TLN: Audio and Video in teaching
By Fiona Strawbridge, on 21 January 2010
This week’s TLN meeting focused on the use of multimedia in teaching and learning and included presentations from practitioners and supporters from UCL and Oxford University.
Multimedia at UCL
Patrick Robinson from the Multimedia team in Learning & Media Services (formerly Media Services) kicked things off with a review of UCL’s support and plans in this area. He mentioned the Lecturecast project which will roll out facilities to record all lectures in UCL’s 20 largest lecture rooms over the next 18 months. Other newsworthy items are:
- The forthcoming GO service – a system for delivering key information to smartphones (starting of course with the iPhone, but soon to include a large number of other devices) based on ‘CampusM’ which has been launched successfully at Sheffield and a couple of other institutions.
- Plans to select and pilot a desktop webconferencing service.
- Introduction of live streaming to mobile devices of lunch hour lectures and other high profile events.
Oxford’s dreaming Steeples
We were then joined by Carl Marshall from Oxford University who runs the Steeple project which involves the Open University and Cambridge University as main partners, along with UCL and a few other institutions. Steeple encompasses podcasting, open content and iTunes U. Like UCL, Oxford was one of the first UK institutions to use iTunes U and they have an impressive 1500 academics actively podcasting, many on a regular basis. They have had an amazing 2,000,000 downloads and indeed some academics have become minor stars through this medium!
Carl outlined three categories of use – High End – professional graphics, camerawork, production, careful editing; Low End – tends to be audio-only content, often recordings of real classes, minimum production effort; Middle Ground – anything inbetween!
As we know at UCL once podcasts are in iTunes U and people download them they are ‘out there’ – so branding is important (we watermark ours). It is also important that folk ensure that they don’t include anything which isn’t legal, decent, honest and truthful (copyright, IPR, libel etc etc). At Oxford it is up to the individual academic to ensure that their podcast is up-to-scratch, but the head of department is ultimately responsible.
Carl mentioned a couple of interesting future developments:
- KERMIT – a 3D walk-around environment which he described as being like the weatherman with green screen (hence the name I guess) for projecting graphics.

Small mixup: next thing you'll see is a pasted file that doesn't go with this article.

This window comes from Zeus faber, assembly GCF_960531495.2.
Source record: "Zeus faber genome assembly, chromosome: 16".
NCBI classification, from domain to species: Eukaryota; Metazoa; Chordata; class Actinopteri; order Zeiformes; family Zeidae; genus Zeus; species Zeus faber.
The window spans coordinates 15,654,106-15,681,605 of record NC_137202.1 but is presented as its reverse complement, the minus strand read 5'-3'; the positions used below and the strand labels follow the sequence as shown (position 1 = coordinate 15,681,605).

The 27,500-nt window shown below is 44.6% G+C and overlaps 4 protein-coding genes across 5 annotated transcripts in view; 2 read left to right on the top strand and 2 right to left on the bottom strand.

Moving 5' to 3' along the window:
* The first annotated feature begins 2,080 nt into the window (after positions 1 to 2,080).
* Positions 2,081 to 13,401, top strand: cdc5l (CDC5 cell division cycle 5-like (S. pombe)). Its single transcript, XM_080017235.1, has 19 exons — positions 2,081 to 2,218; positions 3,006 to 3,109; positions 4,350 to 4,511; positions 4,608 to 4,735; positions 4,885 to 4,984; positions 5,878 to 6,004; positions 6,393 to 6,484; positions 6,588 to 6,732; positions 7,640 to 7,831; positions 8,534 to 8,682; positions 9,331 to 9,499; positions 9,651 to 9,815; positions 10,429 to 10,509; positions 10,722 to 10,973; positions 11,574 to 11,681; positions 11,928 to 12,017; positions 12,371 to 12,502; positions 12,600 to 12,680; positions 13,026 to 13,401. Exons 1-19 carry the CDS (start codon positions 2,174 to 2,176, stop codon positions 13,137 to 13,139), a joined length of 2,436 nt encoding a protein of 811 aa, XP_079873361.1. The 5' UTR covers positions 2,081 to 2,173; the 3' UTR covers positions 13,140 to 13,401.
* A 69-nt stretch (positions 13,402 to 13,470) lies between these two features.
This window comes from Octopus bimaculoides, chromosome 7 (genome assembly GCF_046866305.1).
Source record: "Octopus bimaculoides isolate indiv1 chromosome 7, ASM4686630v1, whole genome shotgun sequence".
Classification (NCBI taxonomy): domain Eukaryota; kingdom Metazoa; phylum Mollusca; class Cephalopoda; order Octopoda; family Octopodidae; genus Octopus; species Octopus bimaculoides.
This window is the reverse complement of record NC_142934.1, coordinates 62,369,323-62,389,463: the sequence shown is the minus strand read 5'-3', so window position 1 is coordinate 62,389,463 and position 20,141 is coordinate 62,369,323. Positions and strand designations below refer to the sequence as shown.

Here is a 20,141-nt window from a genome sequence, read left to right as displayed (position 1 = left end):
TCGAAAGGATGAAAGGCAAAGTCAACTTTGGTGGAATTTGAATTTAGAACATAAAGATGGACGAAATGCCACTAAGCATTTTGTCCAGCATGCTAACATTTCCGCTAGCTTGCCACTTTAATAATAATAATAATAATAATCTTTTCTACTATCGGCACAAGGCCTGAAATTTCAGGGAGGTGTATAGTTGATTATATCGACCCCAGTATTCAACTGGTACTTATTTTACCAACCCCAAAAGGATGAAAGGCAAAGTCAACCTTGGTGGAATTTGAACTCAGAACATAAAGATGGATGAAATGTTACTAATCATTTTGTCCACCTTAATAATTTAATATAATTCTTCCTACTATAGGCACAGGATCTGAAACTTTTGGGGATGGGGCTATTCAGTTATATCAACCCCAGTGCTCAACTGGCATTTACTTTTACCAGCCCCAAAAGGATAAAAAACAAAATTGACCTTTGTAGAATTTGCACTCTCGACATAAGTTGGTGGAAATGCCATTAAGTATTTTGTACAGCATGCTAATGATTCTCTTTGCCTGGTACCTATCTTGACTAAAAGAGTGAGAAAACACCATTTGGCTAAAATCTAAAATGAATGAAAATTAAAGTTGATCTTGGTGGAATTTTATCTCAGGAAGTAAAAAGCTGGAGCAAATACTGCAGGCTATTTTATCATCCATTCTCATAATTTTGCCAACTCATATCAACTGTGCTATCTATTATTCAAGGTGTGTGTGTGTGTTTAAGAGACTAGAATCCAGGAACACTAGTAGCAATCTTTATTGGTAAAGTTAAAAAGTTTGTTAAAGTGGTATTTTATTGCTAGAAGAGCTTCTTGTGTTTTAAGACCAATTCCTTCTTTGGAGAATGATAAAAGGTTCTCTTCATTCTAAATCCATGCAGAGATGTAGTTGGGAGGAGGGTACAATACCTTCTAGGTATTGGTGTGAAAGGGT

- CHIRPING – provision of audio feedback in addition to written feedback for students.
- KITTENS – an asset repository.
Carl’s vision of the future is one of the ‘pocket university’ with widespread availability of open content – making all sorts of academic material available free of charge, under creative commons licences, to all.
UCL’s Language Space
Sibylle Nalezinski from the Languages of the Wider World CETL talked about a couple of nice uses of audio and video in language teaching. One example was the use of video clips followed by questions on what was said in Moodle – this type opf resource may take some time and effort to assemble, but may be reused many times in classes. Another one which sounded like fun was a group of English for Academic Purposes students who had produced a radio show – which they were then able to send to their friends and family at home. They had included interviews with each other about their experiences as new students and this aspect had proved bonding for them as a group. Sibylle’s final example was an audio recording about cooking made by a spanish student in her kitchen, complete with culinary sound effects!
Leadership in Medical Teaching and Training
Dr Jean McEwan from the department of surgery entertained us and made us feel our ages by talking about Generation Y (aka the net generation, or digital natives) and how their early immersion in technology has furnished them with different expectations and preferences from digital immigrants (anyone born before 1980, including baby-boomers (pre 1964), generation X (1964-1980)). She pointed out that most of those educating medical students were baby-boomers. Working with other senior academics in the Medical School Jean has put together what appeared to be an excellent one-day face-to-face training day, which is backed up by 9 days of Moodle pre-study (including lots of media and thought-provoking exercises.) Oh and all participants were provided with an iPod Touch pre-populated with some of the materials (and instructions to ask their kids or a student if they couldn’t work out how to use it :D).
Jason Norton from the LTSS talked about the new Lecturecast service – systems for recording lectures and making them available online in a variety of formats. The recordings can be made available almost immediately with no editing, or the lecturer may edit them via a web interface – usually this just involved topping and tailing to remove the chatter at the start and end of a class. The results can be made available in one or more of a range of formats – audio only, audio plus slides/visualiser, video of the lecturer plus slides, video of lecturer only. They may be streamed (i.e. drip-fed live to a computer – like the BBC’s iplayer) or made available for download perhaps via iTunes U as a podcast, or through Moodle or a web page. The Chemistry department call their library of recorded lectures their ‘time machine’.
Next steps for Lecturecast will be to roll it out to 20 lecture theatres at UCL, and to add automated recognition of text from slides to allow students to search for the right spot in a lecture.
All in all a most enjoyable session.